. . . that which withers in the age of mechanical reproduction is the aura of the work of art.
Oz was first visited upon a kindly man who wanted to set children free from fear. Oz grew out of Alice in Wonderland, and out of Kansas and the people who settled there, and Baum’s own life.
It also kept on growing. It grew out of improved Technicolor cameras and out of the MGM studio system, which meant the first footage directed by Richard Thorpe could be thrown out. . . . It kept growing, because of television; it kept on gaining meaning with each repeat. Oz came swimming to us out of history, because we needed it, because it needed to be. A book, a film, a television ritual, a thousand icons scattered through advertising, journalism, political cartoons, music, poetry. Had Oz been blocked, it would have taken another form in the world. It could have come as a cyclone.
That doesn’t make it true.
In Fairy Tales and the Art of Subversion, Jack Zipes follows a tradition of wishful thinking when he credits L. Frank Baum with “portraying a fairy-tale utopia with strong socialist and matriarchal notions to express his disenchantment with America” (121). Recent new-historicist readings of The Wonderful Wizard of Oz by Stuart Culver and William R. Leach find [End Page 121] at best “a genteel critique of commodity fetishism” (Culver 97) in the children’s classic, going so far as to characterize Oz itself as “Baum’s Consumer Paradise” (Leach 180–82). It may be true that following Fredric Jameson, we can read the Wizard, like other forms of mass culture, as “faintly . . . critical of the social order from which, as a product and a commodity, it springs,” but an uncritical celebration of the “Utopian or transcendent function” of children’s texts “abstracts them from their concrete social and historical situation” (29–30). Culver’s account of the simultaneous composition of the Wizard with Baum’s treatise on window-dressing suggests that the children’s text is more celebratory than critical of the turn-of-the-century emergence of “the culture of consumption.” 1 And Zipes’ depiction of Baum as “a naive writer who was disturbed by the Gilded Age” does not square with the reality of Baum the editor of “The Show Window” who advised his readers, “You must arouse in your audience cupidity and a longing to possess the goods you sell” (qtd. in Culver 106). Like his Wizard, Baum promoted illusion, theatricality, and humbug as essential tools both for children’s fiction and for his The Art of Decorating Dry Goods Windows.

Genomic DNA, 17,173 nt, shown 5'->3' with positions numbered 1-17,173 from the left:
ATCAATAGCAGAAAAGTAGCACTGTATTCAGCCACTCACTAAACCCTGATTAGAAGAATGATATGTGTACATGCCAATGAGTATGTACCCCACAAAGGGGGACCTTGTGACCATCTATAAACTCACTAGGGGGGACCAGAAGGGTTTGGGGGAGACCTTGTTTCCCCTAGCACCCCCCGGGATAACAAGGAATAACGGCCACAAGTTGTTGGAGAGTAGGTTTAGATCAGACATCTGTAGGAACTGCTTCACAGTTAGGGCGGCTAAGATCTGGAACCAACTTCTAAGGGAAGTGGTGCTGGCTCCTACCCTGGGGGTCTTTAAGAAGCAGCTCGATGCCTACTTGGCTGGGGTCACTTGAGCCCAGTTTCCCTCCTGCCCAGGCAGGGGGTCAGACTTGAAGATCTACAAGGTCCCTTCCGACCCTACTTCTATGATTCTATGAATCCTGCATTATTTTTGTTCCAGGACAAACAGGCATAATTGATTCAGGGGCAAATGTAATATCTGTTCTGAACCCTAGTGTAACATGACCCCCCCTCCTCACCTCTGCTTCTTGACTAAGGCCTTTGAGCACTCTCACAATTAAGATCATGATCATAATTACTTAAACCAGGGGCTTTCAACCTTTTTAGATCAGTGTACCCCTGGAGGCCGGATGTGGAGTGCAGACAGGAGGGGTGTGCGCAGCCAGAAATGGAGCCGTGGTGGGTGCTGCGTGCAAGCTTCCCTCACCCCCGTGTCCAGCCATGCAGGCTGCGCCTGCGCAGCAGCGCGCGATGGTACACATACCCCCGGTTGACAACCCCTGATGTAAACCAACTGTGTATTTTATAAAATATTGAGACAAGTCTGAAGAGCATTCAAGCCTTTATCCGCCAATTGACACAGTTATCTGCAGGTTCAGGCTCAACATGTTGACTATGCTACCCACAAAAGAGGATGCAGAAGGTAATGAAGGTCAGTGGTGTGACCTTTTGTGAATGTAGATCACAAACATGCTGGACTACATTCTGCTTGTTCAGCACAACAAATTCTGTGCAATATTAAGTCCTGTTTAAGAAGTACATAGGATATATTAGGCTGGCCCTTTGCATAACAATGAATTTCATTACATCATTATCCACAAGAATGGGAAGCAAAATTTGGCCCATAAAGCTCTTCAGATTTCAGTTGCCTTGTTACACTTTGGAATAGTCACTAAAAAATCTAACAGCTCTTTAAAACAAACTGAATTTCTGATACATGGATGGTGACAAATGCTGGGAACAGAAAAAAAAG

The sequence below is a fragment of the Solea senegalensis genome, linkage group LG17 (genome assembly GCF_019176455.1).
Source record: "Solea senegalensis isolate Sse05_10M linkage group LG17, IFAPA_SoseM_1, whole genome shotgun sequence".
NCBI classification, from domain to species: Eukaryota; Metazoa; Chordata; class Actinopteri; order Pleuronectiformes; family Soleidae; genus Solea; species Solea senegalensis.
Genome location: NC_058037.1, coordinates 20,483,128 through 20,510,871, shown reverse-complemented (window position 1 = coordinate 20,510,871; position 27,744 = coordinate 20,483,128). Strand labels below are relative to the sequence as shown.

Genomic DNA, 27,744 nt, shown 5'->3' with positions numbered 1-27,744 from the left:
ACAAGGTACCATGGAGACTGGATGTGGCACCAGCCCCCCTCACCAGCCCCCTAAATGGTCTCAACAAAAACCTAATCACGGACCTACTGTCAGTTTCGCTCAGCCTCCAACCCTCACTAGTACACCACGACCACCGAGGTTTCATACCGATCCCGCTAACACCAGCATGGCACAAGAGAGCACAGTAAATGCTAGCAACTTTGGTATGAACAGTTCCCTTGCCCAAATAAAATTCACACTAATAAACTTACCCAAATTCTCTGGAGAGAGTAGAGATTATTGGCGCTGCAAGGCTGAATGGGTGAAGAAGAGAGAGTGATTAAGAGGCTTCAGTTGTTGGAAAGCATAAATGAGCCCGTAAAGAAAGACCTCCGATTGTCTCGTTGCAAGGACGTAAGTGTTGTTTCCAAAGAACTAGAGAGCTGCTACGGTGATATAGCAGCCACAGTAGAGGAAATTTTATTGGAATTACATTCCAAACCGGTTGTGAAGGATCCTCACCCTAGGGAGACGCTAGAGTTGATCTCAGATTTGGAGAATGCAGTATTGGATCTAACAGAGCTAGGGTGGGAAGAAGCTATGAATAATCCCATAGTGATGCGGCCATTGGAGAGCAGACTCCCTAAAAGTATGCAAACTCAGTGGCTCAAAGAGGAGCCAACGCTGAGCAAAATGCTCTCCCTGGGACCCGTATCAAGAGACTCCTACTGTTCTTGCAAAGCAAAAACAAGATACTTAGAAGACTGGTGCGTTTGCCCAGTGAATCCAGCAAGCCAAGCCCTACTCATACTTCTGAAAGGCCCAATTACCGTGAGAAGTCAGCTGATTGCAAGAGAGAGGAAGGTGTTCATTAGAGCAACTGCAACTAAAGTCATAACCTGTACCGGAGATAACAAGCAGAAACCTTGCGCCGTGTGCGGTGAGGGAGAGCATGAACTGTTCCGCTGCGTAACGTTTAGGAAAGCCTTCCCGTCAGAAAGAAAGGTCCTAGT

If Baum did “‘Americanize’ . . . and open up new frontiers for fairy tale discourse” as Zipes insists, and “pave the way for later writers to experiment even more with the potential of sequel fairy tales” (Zipes’ emphasis), in terms of the long-running Oz series, this potential was hardly designed “to present radical alternatives to social reality” (121). 2 As Jerry Griswold points out,
What can’t be ignored is how much of the land of Oz is a reflection of actual circumstances at the turn of the century. . . . Like some lucky spell, fortunes could be and were made overnight. Merchant princes of the Gilded Age built or bought castles for their private homes. P. T. Barnum, as much a master of hokum as Baum’s wizard, was a national hero.(463)
Indeed, according to Michael Patrick Hearn, Baum was the “first to admit” that his work in the bestselling Father Goose, His Book (1899) “was not good, but he used his phenomenal reputation to firmly establish himself in the children’s book market” (“L. Frank Baum” 21).
I would argue that Baum not only “firmly establish[ed] himself in the children’s book market” but did a great deal to transform it. The Wonderful Wizard of Oz itself is remarkable both as a commodity and a work of literature. Always the consummate salesman, actor, and window-dresser, Baum must have recognized that his and...